Mike Raab (05:16):
Yeah. It sounds like having a lot of people that were open to discussing ideas and passionate about similar topics was a valuable resource to you. When you began engaging with these resources, was it helping other students with their startup? Did you start your own company, or what was kind of your journey throughout school?
Ali Qureshi (05:37):
Sure. So basically when I started, there was an entrepreneurship club called Epic, full form is Entrepreneurs in Action. And they had this program called the launch program. And the launch program was basically you have 50 odd students and you randomly make groups. So, people in groups of four and five would go together. They’d be trained by certain mentors. They’d be given a path, a bit of a guideline on what to do. It was mainly kind of engage with others. Go do surveys. Try to explore market gaps and then come up with a startup idea by the end of the first quarter.
So my freshman year, between October and December in two months, the four of us who had never met before, basically went on a hunt to create a company from scratch and pitched that idea in December to a bunch of panelists, take their advice and then spend the next few months working on that idea. And that’s where the idea [inaudible 00:06:40] Party in a Box, which was my first startup at Northwestern, came into existence. It was a product of the launch program. And then eventually we had a Garage residency my sophomore year, and it went from there. And as a very proud Garage resident, as I speak to you, I have my Garage hoodie on right now. So that was kind of how my first year unraveled.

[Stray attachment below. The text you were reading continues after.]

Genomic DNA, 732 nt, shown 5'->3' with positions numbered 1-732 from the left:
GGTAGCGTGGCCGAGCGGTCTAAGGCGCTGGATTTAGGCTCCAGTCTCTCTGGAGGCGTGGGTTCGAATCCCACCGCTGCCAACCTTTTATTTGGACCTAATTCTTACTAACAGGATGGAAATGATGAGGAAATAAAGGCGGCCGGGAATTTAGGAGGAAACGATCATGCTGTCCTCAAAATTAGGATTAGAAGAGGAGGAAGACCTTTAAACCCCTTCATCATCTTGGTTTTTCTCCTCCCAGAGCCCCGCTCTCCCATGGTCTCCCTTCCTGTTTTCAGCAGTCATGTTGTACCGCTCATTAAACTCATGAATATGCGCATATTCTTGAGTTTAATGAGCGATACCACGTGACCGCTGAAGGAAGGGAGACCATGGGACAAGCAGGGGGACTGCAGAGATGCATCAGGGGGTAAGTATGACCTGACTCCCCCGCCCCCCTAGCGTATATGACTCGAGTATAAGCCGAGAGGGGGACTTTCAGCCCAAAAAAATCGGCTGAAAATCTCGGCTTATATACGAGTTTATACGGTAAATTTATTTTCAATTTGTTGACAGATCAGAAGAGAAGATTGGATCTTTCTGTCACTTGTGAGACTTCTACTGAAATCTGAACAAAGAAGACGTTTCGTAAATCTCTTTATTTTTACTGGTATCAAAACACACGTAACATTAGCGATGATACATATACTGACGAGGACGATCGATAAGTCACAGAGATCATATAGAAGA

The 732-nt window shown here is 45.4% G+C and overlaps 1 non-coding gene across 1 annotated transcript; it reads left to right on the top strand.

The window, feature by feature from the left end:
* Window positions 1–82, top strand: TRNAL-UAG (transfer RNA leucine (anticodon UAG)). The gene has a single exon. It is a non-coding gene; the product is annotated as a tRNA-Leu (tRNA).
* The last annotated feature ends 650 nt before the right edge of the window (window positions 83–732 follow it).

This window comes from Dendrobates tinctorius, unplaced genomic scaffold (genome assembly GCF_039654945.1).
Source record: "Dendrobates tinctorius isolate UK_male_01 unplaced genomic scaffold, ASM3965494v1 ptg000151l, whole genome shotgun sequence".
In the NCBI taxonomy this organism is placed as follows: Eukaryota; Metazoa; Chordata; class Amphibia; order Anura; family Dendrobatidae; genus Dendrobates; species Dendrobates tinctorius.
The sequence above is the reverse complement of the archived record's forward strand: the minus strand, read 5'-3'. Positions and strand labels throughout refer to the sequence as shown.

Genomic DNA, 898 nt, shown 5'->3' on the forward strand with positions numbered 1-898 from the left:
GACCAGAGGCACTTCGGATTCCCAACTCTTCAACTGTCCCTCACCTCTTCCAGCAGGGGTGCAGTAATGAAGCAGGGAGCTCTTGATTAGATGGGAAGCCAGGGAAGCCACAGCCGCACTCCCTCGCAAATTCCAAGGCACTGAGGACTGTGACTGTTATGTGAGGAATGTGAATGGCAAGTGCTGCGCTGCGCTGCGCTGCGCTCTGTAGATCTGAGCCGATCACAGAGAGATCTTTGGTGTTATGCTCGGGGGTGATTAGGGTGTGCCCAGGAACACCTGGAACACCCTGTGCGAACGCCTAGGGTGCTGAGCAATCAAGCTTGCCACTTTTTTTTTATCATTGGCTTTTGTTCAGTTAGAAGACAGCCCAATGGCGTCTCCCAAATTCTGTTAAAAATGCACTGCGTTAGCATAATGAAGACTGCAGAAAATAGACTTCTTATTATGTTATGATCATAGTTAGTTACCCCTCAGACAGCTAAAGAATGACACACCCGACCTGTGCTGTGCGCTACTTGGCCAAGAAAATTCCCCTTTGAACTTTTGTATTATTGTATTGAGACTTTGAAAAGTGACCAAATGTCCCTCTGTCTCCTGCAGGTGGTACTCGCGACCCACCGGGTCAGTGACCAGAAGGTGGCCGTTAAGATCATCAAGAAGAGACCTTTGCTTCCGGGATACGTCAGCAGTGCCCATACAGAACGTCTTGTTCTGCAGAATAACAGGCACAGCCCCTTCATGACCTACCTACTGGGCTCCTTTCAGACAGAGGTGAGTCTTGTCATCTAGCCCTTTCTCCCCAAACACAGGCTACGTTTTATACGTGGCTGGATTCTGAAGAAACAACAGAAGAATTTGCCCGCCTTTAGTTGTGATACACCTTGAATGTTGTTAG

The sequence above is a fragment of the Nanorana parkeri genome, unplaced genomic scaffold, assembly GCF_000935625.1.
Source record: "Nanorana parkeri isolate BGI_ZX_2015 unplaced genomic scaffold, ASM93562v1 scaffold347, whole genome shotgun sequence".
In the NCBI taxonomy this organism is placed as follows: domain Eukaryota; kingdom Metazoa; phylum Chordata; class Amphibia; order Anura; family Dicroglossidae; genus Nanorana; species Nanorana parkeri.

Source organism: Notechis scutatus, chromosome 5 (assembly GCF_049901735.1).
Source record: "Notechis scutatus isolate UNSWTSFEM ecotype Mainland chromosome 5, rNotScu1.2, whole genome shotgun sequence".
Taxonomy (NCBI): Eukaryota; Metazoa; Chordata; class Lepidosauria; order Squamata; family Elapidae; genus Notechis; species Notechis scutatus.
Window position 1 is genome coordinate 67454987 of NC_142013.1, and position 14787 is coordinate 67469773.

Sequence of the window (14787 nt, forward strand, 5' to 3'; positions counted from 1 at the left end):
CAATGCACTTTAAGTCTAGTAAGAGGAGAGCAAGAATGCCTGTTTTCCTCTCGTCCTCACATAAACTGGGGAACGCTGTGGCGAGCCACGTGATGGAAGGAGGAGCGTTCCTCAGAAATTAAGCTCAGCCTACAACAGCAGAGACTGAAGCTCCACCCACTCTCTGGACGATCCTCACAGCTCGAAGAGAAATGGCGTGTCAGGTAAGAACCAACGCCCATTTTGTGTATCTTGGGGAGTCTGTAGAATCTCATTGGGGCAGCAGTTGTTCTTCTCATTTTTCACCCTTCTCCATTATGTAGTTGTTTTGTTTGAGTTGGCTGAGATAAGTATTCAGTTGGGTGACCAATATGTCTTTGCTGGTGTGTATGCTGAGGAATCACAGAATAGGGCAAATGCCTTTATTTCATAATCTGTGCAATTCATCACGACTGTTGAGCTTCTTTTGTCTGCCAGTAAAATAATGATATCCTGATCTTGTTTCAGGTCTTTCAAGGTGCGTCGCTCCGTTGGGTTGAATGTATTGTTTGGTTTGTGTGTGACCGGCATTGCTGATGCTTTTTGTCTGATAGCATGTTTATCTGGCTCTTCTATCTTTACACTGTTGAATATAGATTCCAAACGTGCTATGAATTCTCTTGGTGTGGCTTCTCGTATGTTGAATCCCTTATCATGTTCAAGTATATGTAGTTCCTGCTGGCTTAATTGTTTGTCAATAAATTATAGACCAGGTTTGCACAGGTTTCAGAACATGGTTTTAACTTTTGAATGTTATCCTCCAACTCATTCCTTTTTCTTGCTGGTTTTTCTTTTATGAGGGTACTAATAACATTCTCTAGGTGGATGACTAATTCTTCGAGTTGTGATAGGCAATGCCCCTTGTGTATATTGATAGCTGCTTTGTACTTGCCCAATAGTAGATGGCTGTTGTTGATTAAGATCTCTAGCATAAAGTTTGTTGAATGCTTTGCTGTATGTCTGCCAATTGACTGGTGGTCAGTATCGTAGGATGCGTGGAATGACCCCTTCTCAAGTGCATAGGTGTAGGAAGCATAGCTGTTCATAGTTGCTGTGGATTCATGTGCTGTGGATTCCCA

Mike Raab (07:01):
I appreciate you repping with the merch. Party in a Box sounds like a lot of fun. Can you describe what that idea was and how you went about beginning to build it?
Ali Qureshi (07:11):
It was a lot of fun. People would call us that, “Oh, this is the Party Crew coming into The Garage” or something. But the way it kind of came into existence was again, I think the biggest thing The Garage taught me was any idea or any company that you want to build has to be solving a problem. It’s always about solutionism. You might build an Airbnb and call it Airbnc. Whatever. But as long as you’re doing something better that the existing companies not, it’s all about solutionism.